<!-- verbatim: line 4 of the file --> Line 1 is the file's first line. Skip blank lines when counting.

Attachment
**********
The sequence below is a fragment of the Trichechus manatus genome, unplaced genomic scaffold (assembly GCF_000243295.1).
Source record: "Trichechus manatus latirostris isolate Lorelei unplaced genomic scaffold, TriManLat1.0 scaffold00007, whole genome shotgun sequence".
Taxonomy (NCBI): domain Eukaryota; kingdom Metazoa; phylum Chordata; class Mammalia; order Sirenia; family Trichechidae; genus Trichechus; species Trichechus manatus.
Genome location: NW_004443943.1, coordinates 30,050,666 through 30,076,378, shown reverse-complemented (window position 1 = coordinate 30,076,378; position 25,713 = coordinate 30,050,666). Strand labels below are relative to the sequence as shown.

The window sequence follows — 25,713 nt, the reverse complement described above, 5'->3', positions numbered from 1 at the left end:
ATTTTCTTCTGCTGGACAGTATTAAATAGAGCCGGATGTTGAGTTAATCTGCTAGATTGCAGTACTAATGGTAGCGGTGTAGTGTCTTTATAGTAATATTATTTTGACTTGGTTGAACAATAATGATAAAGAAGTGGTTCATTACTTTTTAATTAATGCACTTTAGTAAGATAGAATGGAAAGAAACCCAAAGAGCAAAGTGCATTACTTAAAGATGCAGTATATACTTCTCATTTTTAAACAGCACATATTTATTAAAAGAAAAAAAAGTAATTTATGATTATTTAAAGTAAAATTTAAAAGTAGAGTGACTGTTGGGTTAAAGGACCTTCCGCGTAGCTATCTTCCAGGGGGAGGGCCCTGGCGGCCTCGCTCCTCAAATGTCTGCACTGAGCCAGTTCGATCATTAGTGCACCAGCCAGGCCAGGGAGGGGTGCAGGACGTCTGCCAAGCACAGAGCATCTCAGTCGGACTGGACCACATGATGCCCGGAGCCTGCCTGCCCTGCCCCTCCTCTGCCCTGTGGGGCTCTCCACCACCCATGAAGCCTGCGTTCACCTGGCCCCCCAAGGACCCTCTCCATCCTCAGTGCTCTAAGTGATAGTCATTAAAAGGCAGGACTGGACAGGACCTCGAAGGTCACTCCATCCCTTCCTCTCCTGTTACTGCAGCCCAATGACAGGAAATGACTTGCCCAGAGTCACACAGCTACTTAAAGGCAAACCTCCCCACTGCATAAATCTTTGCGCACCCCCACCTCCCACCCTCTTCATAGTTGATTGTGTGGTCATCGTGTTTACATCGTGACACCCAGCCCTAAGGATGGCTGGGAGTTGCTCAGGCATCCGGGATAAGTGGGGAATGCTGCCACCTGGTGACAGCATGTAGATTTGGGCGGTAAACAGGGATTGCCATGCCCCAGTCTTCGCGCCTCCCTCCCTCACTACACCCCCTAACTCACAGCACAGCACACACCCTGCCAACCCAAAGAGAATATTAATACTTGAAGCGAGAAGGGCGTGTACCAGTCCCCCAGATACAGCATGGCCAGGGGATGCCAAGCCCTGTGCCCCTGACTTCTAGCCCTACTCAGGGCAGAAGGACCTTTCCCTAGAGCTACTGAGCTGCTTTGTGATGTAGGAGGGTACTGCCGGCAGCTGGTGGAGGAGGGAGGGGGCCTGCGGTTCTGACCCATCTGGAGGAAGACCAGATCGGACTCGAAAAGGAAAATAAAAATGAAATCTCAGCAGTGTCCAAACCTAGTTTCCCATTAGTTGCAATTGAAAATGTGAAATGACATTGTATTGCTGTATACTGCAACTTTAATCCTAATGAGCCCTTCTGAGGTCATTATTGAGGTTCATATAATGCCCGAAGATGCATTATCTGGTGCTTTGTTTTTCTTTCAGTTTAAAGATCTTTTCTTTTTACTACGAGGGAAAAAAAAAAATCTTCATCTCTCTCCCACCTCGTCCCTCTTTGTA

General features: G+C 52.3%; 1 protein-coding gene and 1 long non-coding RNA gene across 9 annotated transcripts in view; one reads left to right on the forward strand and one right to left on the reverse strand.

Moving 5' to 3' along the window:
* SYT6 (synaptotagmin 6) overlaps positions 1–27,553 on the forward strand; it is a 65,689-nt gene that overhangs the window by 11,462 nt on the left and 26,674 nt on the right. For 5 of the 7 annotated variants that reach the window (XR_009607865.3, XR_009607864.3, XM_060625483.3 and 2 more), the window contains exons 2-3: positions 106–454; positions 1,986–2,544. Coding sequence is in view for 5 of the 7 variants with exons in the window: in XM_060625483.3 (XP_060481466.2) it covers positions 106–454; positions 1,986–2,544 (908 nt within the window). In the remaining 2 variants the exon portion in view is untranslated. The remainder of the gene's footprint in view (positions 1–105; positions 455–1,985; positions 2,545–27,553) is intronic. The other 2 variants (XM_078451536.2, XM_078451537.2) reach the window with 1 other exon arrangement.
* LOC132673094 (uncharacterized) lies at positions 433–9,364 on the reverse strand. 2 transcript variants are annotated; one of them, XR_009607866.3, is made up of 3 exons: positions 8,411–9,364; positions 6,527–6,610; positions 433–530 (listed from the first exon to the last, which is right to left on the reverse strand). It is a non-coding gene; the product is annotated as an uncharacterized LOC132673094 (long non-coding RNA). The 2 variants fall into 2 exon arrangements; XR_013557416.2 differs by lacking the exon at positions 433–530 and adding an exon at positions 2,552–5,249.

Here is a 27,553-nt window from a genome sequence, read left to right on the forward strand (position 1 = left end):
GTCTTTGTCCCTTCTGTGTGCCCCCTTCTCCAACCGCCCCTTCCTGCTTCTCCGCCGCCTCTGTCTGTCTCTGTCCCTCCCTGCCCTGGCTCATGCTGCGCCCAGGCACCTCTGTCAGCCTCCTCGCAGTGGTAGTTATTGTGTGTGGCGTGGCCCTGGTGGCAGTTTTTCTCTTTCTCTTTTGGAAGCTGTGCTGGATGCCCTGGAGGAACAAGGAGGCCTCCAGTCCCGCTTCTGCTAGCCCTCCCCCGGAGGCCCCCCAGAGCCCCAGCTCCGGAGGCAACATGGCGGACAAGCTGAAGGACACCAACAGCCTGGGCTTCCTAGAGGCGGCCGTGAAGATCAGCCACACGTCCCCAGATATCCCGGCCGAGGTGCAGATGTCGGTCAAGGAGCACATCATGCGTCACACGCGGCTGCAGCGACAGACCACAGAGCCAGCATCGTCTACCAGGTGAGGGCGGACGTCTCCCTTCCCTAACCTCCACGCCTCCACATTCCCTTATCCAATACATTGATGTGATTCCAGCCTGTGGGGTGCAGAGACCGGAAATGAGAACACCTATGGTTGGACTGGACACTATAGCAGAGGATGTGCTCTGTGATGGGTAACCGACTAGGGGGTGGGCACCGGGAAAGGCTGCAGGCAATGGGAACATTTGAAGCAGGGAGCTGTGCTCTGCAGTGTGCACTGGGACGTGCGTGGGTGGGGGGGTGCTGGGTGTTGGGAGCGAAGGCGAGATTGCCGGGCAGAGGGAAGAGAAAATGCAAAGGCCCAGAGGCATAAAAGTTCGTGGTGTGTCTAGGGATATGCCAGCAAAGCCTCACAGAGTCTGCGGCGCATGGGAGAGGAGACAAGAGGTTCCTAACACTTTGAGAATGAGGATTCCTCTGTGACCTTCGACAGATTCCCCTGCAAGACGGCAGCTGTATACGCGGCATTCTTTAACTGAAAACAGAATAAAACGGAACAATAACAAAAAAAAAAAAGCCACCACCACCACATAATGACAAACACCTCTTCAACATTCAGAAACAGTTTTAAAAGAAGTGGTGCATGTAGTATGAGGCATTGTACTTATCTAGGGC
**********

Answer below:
Genome location: NW_004443943.1, coordinates 30,050,666 through 30,076,378, shown reverse-complemented (window position 1 = coordinate 30,076,378; position 25,713 = coordinate 30,050,666). Strand labels below are relative to the sequence as shown.